A beautiful morning from the hotel restaurant as I contemplate my breakfast menu. Definitely no more tsampa adventure as I settle for dumplings, bread and coffee. Harmless stuff.
I’m soon on my way and along a beautiful autumn avenue …
… the object of my Tibetan pursuit appears (well, Mt Everest is the other one, but that’s for later). Note the two parts: Red Palace (solely for religious use) and White Palace (administrative and living quarters).
As I climb the countless steps, I realise that I’m at the Potala finally. I had the same feeling when visiting Alhambra in Spain last year.
The thin air makes the climb laborious, so I pause to soak in the splendid morning view, and the oxygen. The southern vista.
I look up, and still a long way to go. Where’s the O2 when I need it?
Reminds me of climbing the Great Wall not too long ago. But we had ample O2 back then.
A view of Potala Square at the southern edge of the palace grounds.
Looking west, as the crowd behind me builds up.
At the top finally, and into a tunnel.
More steps to climb.
A humble intro for such a momentous object.
I am finally in the East Courtyard. The topmost floor where the yellow shades are, was the Dalai’s private residence.
Close-up of the Dalai’s bedroom.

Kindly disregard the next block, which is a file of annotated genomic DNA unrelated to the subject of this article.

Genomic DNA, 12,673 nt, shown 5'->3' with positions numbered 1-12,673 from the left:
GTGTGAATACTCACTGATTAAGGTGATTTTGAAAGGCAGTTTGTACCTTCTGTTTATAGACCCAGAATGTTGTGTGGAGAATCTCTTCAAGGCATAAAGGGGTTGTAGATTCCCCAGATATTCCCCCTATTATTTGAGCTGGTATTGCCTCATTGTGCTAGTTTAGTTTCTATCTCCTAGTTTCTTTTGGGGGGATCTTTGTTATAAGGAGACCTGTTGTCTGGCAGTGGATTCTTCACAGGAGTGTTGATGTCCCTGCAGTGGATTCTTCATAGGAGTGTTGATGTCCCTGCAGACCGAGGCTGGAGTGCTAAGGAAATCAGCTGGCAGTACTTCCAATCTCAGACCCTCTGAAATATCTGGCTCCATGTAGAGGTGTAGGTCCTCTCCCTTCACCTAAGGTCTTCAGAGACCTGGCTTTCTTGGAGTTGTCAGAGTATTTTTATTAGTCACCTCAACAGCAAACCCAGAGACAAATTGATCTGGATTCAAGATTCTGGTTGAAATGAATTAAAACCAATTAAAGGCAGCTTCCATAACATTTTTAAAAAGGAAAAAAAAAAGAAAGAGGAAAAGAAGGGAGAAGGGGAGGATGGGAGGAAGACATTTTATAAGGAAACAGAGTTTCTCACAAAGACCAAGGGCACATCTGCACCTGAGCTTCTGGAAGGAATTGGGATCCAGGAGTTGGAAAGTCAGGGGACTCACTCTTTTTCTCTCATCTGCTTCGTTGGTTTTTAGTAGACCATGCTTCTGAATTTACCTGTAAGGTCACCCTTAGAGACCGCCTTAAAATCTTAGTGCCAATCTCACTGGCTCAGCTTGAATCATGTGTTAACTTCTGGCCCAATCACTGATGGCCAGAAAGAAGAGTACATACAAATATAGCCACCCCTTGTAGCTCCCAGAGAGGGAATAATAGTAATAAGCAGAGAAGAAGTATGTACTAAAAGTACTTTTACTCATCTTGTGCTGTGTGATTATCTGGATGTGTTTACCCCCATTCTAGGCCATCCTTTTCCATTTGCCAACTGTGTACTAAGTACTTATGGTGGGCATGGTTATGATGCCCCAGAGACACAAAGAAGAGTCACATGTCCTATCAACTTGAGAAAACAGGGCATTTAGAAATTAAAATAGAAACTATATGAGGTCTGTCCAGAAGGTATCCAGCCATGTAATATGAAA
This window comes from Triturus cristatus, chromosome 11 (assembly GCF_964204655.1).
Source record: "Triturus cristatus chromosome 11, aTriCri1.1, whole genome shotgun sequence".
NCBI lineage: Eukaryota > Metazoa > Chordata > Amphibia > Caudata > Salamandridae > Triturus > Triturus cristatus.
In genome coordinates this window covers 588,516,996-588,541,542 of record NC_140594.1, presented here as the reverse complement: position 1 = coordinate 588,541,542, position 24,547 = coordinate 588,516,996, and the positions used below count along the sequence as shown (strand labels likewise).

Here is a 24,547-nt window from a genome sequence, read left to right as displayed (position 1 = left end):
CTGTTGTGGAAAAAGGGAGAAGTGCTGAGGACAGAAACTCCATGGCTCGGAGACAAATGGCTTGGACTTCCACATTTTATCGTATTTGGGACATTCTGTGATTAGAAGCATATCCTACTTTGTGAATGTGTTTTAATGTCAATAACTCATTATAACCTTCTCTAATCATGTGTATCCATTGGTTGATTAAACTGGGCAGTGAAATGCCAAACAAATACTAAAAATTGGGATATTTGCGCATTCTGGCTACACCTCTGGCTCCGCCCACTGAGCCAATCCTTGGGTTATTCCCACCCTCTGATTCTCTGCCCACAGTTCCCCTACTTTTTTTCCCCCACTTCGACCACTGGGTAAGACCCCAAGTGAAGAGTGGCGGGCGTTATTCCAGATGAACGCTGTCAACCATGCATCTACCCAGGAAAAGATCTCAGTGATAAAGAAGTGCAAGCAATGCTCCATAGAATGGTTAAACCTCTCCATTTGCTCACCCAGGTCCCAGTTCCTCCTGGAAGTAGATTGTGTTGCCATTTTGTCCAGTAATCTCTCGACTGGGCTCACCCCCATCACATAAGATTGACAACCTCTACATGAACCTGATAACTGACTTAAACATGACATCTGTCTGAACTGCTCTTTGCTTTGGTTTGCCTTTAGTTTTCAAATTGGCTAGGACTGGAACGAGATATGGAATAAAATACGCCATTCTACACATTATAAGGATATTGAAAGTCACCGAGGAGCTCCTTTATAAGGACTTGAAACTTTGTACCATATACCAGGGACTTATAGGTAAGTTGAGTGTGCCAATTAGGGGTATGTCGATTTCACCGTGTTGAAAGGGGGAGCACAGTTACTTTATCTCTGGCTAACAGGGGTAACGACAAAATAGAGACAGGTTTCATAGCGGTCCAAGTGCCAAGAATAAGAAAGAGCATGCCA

[I enter the building, and no photography allowed. Visit includes the Dalai’s quarters, chapels, manuscript rooms, tombs of previous Dalais, religious relics, chambers, etc. The whole palace is now a museum, a fantastic one too.]
I come out of the tour stunned at the splendidness of the palace and the complexity of Tibetan Buddhism. For one thing, they have a concept of ‘Future Buddha’, who would appear to save mankind before the world ends. A Messiah indeed.
From a rampart I see the northern part of Lhasa, the new city.
Beside me, the wall of the Red Palace, totally devoted to religious matters.
After the long and arduous tour (climbing up and down narrow, steep steps), most visitors take a breather here while enjoying the view and fresh air.
Exit is along the northern wall of the Potala, so that’s the view of modern northern Lhasa.
The descend towards the east is more gentle and pleasant.
A nicely done pedestrian tunnel connects the palace grounds to Potala Square.
The place is full of pilgrims, most carrying this mobile version of the brass spinning prayer wheels found in temples and monasteries. One revolution of the bell marks one prayer, so you could be doing anything as long the bell keeps twirling – you still collect the brownie points.
Okay, the Potala is a place worth having oneself framed in for posterity, so please allow me …